A
magic square of order n is a square array of n² consecutive integer numbers (usually, but not neccessarily, from 1 to n²) arranged so the sum of the numbers in any horizontal, vertical, or
main diagonal line is always the same number, called the magic constant.
For which values of n are there magic squares of order n, with a magic constant of 2007?
I was working on a general solution for magic squares with sum of m for positive integers m when I noticed that it is purely coincidental that 3,6, and 9 all provide solutions for the case of m=2007.
if we want magic squares with constant sum of m then we have
Ó(k+t) (t=1 to n^2) = mn
kn^2+(n^2(n^2+1)/2)=mn
2kn^2+n^2(n^2+1)=2mn
obiviously n is not zero so we can divide it out
2kn+n(n^2+1)=2m
n(2k+n^2+1)=2m
so clearly n is a divisor of 2m
now let 2m=r*n for some positive integer r then we have
n(2k+n^2+1)=rn
2k+n^2+1=r
2k=rn^21
k=(rn^21)/2
so for k to be an integer we need that rn^21 be even
now since rn=2m then if n is odd then r must be even otherwise rn^21 would be odd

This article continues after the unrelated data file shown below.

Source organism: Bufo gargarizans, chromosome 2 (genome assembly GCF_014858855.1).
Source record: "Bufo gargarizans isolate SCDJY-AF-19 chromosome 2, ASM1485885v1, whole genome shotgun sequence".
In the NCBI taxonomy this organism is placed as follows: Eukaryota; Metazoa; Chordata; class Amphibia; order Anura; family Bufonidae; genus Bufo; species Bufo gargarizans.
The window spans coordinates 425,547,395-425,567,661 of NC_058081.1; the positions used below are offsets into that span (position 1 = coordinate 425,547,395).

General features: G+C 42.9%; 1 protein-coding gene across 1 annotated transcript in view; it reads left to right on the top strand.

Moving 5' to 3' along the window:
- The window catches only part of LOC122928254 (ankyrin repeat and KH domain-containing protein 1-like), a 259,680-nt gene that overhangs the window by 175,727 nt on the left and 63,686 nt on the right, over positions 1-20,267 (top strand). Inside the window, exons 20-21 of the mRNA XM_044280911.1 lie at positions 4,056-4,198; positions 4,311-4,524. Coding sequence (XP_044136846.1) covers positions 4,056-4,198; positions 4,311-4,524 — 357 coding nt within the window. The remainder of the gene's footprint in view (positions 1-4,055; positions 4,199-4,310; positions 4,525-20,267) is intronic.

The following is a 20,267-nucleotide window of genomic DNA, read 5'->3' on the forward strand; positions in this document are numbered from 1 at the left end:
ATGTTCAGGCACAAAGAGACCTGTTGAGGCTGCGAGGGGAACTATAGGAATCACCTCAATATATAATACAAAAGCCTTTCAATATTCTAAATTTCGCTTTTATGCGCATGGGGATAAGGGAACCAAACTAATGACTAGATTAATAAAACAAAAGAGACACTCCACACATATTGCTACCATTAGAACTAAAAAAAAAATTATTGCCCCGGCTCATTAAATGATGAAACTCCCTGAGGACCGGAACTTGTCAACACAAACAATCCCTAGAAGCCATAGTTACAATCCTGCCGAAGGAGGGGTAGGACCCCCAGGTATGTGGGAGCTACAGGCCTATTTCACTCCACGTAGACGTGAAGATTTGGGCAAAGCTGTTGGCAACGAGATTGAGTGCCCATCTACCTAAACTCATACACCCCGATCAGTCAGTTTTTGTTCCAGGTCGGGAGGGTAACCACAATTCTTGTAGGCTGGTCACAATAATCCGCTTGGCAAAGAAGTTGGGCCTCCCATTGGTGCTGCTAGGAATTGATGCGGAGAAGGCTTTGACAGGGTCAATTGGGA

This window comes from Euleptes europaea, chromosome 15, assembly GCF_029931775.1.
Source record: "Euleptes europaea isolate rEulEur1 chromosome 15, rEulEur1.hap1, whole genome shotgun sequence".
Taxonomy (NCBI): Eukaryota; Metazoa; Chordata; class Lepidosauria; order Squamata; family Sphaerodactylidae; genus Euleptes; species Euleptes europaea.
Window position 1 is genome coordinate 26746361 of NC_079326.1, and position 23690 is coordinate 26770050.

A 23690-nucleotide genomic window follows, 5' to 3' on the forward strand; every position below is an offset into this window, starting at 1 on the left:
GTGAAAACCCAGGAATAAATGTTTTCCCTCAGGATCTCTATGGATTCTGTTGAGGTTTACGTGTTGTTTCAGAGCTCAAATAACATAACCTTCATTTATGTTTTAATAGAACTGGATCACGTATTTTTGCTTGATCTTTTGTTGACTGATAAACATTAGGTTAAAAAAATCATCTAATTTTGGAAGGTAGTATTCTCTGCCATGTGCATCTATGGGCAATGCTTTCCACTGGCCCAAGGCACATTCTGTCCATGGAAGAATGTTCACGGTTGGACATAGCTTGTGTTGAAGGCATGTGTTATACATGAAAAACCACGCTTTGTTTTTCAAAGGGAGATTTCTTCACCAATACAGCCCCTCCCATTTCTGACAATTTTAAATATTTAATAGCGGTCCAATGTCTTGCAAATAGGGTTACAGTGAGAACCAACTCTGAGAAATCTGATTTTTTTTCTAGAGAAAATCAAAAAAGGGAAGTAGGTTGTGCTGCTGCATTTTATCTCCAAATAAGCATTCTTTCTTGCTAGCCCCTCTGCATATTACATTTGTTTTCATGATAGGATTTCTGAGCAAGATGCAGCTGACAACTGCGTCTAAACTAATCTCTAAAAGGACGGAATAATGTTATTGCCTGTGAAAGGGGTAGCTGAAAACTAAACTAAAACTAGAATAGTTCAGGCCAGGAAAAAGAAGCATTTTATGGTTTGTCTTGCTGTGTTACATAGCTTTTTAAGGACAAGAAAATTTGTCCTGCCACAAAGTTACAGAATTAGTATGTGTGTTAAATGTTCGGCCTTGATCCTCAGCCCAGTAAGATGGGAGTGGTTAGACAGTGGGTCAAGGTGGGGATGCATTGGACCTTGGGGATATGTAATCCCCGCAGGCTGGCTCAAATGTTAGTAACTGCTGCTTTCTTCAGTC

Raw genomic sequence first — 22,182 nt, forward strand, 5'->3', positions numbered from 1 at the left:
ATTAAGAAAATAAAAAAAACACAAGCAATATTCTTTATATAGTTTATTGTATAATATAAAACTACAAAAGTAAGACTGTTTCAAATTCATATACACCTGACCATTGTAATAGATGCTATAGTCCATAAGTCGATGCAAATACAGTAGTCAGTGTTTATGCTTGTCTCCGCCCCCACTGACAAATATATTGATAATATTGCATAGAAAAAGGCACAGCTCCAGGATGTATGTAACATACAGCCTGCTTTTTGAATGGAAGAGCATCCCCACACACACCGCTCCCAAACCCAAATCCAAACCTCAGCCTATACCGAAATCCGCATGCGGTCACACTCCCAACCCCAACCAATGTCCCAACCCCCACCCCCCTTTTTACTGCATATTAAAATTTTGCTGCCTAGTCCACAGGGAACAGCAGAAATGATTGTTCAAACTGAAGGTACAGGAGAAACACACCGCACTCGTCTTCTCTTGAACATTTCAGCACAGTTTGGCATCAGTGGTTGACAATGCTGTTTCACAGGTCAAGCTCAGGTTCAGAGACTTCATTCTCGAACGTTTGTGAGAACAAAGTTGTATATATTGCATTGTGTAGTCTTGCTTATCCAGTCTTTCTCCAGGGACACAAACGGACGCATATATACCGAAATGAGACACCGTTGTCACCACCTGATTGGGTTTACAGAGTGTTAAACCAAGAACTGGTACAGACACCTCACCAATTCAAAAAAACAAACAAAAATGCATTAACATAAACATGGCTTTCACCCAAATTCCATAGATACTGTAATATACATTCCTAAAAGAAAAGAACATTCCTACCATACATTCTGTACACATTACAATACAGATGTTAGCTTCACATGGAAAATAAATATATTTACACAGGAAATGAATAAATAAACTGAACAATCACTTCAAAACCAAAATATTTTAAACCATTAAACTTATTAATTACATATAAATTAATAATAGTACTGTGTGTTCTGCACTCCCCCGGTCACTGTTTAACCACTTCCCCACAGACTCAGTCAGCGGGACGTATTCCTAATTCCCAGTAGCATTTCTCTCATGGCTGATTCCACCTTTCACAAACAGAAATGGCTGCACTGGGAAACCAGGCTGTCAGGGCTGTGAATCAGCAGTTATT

on the other hand if n is even then rn^21 is even only if r is even as well so we can only have solutions for n when n is a divisor of 2m, less than the cube root of 2m, and if n is odd then 2m/n must be even.
So for example if m=100 then we have 2m=200, cube root of 2m is 5.84 so n must be less than or equal to 5 and a divisor of 2m, that leaves 1,2,4, and 5. obviously 1 is a solution and 2 is not as shown by K Sengupta. But 4 is not a solution because 200/4=50 and we would have 4(2k+17)=200 or 2k+17=50 or 2k=33 or k=16.5 and thus does not give an integer solution for k. So for m=100 there are magic squares that sum to 100 only for n=1 and n=5.

Posted by Daniel
on 20090202 21:36:51